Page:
ANCHORAGE — A state judge Friday ordered former tanker captain Joseph Hazelwood to spend 1,000 hours helping to clean up the Prince William Sound shores that were fouled with oil when his tanker, the Exxon Valdez, ran aground on Bligh Reef one year ago.
Judge Karl Johnstone, himself a commercial fisherman in the sound prior to last year, also ordered Hazelwood to pay what he called "a token restitution" of $50,000.
The sentence was imposed in lieu of a 90-day jail term and $1,000 fine, the maximum penalty for Hazelwood's misdemeanor conviction of negligence.
Hazelwood on Thursday was acquitted by a jury of three more serious charges, including a felony, stemming from allegations that he had been reckless and under the influence of alcohol at the time of the grounding.
Johnstone said he was disappointed that Hazelwood had not apologized for his role in the disaster.
"I'm sure deep down he is very shameful," the judge said.
Although acknowledging that Hazelwood "can't respond fully, financially, for the damage that was caused," the judge said a sentence requiring community work service and some restitution represents a gesture toward satisfying "a community outrage."
Defense attorneys, who said they would appeal, accused Johnstone of "grandstanding."
Hazelwood attorney Tom Russo said the judge appeared to be trying "to put all the blame on Capt. Hazelwood," even though a jury had rejected all of the serious allegations against him. "Capt. Hazelwood did not cause this accident," Russo said.
After the sentencing, Hazelwood attorney Dick Madson told reporters: "The restitution is illegal, I think. The judge has no right to set an arbitrary figure like that."
Madson said that, in almost any criminal case, a judge may assess a figure for restitution, an amount that goes to the victim rather than to the state, as would a fine.
However, Johnstone made no effort to assess Hazelwood's ability to pay, and that could invalidate the assessment, he said. In addition, the 1,000 hours of community service is excessive, Madson said, because the sentence would exceed the maximum 90 days in jail allowed under the law.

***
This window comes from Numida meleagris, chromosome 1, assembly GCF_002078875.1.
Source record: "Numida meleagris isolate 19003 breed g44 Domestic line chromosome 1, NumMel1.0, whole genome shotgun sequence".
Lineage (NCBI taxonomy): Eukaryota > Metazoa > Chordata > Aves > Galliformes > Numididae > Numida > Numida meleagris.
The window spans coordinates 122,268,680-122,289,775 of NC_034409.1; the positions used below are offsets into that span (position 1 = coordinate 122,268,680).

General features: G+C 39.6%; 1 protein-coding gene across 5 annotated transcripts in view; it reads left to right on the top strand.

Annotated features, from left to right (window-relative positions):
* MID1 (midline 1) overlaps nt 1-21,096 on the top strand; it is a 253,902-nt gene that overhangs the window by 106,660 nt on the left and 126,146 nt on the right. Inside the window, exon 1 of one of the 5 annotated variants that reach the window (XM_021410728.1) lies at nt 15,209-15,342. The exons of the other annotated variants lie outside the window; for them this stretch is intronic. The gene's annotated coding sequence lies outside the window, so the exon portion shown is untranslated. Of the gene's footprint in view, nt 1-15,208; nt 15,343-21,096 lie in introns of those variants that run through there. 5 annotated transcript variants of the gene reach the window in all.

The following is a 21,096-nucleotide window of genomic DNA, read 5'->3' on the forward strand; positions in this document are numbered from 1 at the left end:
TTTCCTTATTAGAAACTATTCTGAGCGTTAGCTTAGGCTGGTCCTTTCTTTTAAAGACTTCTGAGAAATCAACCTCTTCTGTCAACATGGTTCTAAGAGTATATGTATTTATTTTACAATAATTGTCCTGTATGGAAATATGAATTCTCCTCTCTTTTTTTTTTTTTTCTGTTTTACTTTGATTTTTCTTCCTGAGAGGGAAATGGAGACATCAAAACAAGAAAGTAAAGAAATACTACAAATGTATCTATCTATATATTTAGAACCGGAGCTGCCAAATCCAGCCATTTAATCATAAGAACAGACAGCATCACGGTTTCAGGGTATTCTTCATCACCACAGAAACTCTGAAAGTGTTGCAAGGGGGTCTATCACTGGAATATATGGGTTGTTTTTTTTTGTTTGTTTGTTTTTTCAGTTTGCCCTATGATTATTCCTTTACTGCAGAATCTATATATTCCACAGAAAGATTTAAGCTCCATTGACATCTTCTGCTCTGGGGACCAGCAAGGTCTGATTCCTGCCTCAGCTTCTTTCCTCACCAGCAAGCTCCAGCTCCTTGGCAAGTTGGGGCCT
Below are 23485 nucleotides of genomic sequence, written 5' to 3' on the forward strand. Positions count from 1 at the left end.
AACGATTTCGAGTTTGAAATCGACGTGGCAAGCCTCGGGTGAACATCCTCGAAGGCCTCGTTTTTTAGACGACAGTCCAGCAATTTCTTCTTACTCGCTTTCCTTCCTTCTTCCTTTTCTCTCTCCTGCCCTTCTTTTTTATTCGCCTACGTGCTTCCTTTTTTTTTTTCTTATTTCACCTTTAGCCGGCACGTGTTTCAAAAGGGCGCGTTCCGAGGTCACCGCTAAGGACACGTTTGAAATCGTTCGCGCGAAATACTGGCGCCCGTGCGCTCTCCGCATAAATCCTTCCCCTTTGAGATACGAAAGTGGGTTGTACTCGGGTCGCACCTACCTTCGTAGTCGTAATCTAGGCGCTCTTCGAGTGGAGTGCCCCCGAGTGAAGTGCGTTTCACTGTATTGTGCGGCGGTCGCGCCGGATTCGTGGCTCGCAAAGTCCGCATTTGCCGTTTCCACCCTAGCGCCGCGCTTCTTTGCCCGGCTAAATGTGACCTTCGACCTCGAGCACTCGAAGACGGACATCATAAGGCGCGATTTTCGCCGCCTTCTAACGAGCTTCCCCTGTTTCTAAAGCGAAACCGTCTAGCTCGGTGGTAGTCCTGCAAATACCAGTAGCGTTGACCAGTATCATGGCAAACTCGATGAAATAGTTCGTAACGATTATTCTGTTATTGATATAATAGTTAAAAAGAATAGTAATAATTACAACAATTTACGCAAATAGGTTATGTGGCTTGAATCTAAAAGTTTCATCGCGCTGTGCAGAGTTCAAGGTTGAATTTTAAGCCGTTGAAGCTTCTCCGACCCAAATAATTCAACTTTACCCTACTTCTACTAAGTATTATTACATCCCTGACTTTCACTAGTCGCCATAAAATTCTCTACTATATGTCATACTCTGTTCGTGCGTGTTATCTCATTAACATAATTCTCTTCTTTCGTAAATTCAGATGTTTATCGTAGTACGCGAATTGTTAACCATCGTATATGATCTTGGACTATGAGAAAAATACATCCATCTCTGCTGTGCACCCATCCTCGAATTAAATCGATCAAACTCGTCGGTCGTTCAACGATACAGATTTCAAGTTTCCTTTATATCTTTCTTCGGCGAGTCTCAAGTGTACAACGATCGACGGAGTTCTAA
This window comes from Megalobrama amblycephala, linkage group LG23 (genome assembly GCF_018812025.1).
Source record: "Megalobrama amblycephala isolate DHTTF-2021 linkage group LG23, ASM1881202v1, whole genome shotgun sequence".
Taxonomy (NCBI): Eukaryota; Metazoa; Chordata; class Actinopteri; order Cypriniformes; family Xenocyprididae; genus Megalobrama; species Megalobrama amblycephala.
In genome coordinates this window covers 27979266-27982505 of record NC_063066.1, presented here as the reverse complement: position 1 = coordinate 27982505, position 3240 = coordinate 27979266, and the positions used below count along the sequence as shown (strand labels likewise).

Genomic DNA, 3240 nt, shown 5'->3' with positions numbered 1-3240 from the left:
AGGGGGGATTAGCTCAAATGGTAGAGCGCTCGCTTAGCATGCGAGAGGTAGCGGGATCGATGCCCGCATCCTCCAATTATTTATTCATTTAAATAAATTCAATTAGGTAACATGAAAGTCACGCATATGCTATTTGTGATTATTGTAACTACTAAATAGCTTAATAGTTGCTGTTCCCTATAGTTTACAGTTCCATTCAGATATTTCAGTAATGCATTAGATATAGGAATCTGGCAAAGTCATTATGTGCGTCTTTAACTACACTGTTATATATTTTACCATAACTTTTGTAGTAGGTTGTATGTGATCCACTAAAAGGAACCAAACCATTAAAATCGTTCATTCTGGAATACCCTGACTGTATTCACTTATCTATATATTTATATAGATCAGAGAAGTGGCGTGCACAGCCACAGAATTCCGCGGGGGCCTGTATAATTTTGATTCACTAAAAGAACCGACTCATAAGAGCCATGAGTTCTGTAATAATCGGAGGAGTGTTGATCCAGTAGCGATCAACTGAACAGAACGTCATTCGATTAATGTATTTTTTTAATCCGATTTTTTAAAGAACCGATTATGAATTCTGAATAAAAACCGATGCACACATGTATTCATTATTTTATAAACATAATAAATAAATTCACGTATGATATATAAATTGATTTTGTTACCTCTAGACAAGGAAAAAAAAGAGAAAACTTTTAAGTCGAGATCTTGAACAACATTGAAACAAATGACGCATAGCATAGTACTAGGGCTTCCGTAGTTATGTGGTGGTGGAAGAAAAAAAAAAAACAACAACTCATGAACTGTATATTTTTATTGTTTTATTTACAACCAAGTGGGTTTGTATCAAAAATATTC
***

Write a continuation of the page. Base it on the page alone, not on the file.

Before pronouncing sentence, Johnstone asked Hazelwood if he had anything to say. In his first--and only--statement to the court during his seven-week trial, Hazelwood said:
"I'd just like to thank the jury for the verdict they reached."
Johnstone said he "was hoping I'd hear something that sounds like an apology."
He then lectured Hazelwood for drinking before sailing and for leaving the bridge--both issues central to the state's case, which was rejected by the jury.
"I think Capt. Hazelwood knows that no reasonably prudent person would have had those drinks or left the bridge. In my opinion, he violated at least a couple of Coast Guard regulations, and that constitutes negligence.
"I think Capt. Hazelwood knows the buck stops with him and he has to take responsibility," the judge said.
Assistant Dist. Atty. Brent Cole, in remarks before the sentencing, cited Hazelwood's history of two drunken driving convictions and declared: "Capt. Hazelwood is probably, on a scale of 1 to 10, a 3 or 4 as to his likelihood of rehabilitation."
Sitting two rows behind Hazelwood as he was sentenced were several members of the jury that a day earlier had convicted him of the misdemeanor of negligent discharge of oil. It could have convicted him of more serious offenses--criminal mischief, reckless endangerment, operating a vessel while intoxicated--that could have led to 7 1/4 years in jail and a $61,000 fine.
The former jurors, who, after the verdict, publicly scoffed at prosecution claims that Hazelwood had been drunk or reckless, said they had come to the sentencing hearing to show their support for the captain.
"The captain has already paid dearly," said former juror James E. Rousey, a postman.
Lori Wing, foreman of the jury panel, said she regretted the judge's sentence. "I had high hopes (Hazelwood) would walk out of here a free man and get on with his life," she said.
"In light of the verdict, a lot of the judge's comments were really inappropriate," Russo said. "He was grandstanding to a large extent."
When the trial began in February, there were concerns that an impartial jury could not be found. Polls showed that 70% of the populace believed Hazelwood "was guilty for sure" of some wrongdoing.
Judge Johnstone himself came to the case acknowledging conflicts of interest. He holds an Alaska commercial fishing license for the Bristol Bay area and had, until a few weeks before the oil spill, held a similar license for Prince William Sound.
Commercial fishermen have suffered significant damage from the spill.
Johnstone disclosed early in the case that he was a friend of Alaska Atty. Gen. Douglas Baily. A few weeks after being assigned to the case, the judge spent several days in Scotland with Baily on a hunting trip. Hazelwood's prosecutors work for Baily.
But Johnstone said his fishing interests and relationship with Baily would not impair his ability to be fair and impartial in the trial, and defense attorneys did not seek to have him replaced.